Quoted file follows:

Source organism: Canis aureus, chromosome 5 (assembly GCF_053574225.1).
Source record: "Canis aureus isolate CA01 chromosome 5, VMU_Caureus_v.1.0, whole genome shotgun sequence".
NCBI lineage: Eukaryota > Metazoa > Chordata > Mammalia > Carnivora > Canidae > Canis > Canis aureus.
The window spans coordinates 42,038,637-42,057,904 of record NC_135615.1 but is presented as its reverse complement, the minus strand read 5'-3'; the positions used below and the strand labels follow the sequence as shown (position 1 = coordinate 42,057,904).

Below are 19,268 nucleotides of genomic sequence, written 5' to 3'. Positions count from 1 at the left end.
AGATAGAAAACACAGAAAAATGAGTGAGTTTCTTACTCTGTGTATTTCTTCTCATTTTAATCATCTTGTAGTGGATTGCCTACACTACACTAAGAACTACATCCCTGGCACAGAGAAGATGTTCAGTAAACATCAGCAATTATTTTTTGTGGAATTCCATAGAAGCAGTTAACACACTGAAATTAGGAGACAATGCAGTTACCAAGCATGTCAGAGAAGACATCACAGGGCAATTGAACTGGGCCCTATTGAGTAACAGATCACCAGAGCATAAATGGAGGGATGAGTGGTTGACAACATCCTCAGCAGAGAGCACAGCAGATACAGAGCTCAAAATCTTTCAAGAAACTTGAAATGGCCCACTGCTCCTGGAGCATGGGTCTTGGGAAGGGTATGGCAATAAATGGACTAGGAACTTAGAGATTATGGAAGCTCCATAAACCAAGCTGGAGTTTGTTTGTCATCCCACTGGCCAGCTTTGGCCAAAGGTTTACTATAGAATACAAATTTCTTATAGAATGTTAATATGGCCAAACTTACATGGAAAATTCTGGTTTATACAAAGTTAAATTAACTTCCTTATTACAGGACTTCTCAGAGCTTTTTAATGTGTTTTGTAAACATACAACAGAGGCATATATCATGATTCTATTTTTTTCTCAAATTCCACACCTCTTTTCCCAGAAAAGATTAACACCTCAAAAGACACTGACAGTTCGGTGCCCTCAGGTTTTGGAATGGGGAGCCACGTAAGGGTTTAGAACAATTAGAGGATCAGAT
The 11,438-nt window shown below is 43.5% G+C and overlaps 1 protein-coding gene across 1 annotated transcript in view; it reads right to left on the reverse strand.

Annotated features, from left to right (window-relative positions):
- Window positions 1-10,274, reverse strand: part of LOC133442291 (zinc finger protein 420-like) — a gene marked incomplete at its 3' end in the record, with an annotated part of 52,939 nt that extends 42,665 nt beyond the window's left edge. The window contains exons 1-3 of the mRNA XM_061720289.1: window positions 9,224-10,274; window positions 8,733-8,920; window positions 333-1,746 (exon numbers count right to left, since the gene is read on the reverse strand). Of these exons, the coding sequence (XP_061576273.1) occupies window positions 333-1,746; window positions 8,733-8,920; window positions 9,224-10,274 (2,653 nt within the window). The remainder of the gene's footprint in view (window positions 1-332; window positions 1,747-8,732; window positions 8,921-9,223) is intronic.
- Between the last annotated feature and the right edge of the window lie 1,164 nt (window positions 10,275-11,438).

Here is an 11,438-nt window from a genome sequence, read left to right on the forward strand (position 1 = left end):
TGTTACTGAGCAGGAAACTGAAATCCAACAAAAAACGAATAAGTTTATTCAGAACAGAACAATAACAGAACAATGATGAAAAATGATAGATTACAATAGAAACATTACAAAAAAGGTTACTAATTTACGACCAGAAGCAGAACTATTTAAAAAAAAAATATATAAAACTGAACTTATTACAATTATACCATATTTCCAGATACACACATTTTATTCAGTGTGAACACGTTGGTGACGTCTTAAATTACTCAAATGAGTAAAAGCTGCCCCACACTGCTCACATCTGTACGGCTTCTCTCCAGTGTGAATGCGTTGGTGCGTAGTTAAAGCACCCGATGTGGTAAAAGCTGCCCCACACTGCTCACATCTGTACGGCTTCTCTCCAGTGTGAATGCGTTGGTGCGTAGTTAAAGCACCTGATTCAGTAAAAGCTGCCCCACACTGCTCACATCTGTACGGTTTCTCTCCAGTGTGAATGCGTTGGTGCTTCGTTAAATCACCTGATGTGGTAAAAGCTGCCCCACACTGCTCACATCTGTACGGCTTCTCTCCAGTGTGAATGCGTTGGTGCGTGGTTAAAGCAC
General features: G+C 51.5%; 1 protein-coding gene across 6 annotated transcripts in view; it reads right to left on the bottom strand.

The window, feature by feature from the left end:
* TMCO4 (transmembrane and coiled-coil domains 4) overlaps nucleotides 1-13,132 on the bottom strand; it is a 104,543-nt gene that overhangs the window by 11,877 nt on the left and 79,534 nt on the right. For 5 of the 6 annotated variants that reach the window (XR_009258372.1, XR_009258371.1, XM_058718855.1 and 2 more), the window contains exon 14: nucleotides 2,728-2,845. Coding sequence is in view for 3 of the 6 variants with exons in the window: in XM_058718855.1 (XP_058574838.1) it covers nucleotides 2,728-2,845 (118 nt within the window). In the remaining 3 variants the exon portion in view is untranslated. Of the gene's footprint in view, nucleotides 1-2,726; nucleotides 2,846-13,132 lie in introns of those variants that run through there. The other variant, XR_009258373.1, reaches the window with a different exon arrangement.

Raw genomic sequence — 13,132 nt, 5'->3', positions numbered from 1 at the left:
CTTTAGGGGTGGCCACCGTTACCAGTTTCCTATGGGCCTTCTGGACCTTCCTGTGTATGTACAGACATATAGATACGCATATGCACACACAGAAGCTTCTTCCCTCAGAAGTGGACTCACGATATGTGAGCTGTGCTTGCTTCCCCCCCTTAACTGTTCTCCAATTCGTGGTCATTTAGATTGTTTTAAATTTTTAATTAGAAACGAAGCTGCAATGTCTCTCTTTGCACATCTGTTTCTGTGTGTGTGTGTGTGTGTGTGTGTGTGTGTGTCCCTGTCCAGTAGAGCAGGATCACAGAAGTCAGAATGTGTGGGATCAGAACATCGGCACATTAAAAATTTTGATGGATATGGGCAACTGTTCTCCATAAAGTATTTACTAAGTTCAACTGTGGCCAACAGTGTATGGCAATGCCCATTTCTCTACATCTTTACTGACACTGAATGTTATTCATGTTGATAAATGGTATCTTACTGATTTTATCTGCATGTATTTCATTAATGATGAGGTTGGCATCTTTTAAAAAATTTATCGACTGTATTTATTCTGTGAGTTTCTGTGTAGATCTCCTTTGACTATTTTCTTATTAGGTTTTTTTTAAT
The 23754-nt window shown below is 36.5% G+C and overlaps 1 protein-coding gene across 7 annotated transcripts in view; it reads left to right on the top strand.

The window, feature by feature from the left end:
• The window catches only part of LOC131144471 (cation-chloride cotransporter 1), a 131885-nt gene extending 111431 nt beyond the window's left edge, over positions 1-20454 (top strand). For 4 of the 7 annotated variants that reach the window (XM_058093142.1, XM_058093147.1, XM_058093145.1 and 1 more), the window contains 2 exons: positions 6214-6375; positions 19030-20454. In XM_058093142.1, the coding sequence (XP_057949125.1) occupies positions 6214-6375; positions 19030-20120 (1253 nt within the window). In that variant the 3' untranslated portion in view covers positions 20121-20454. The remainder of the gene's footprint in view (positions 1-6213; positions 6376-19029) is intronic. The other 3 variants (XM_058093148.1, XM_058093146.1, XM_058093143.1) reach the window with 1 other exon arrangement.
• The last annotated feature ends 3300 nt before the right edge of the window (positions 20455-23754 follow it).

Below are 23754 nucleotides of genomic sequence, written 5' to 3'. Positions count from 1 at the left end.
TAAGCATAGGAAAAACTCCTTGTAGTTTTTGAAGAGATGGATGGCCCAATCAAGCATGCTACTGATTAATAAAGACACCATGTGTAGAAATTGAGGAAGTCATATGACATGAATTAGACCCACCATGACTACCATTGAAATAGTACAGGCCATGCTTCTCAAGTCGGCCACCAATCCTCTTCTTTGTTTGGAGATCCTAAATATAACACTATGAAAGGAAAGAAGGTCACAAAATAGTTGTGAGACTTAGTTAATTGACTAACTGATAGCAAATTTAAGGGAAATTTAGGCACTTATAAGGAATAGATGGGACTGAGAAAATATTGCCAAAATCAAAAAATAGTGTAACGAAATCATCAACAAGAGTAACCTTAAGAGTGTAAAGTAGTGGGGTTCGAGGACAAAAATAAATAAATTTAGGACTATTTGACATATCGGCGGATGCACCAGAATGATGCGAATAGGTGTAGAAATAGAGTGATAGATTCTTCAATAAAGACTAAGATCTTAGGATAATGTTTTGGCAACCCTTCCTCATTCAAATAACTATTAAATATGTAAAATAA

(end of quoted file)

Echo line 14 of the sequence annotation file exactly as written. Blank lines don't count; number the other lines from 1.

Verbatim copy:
The window, feature by feature from the left end: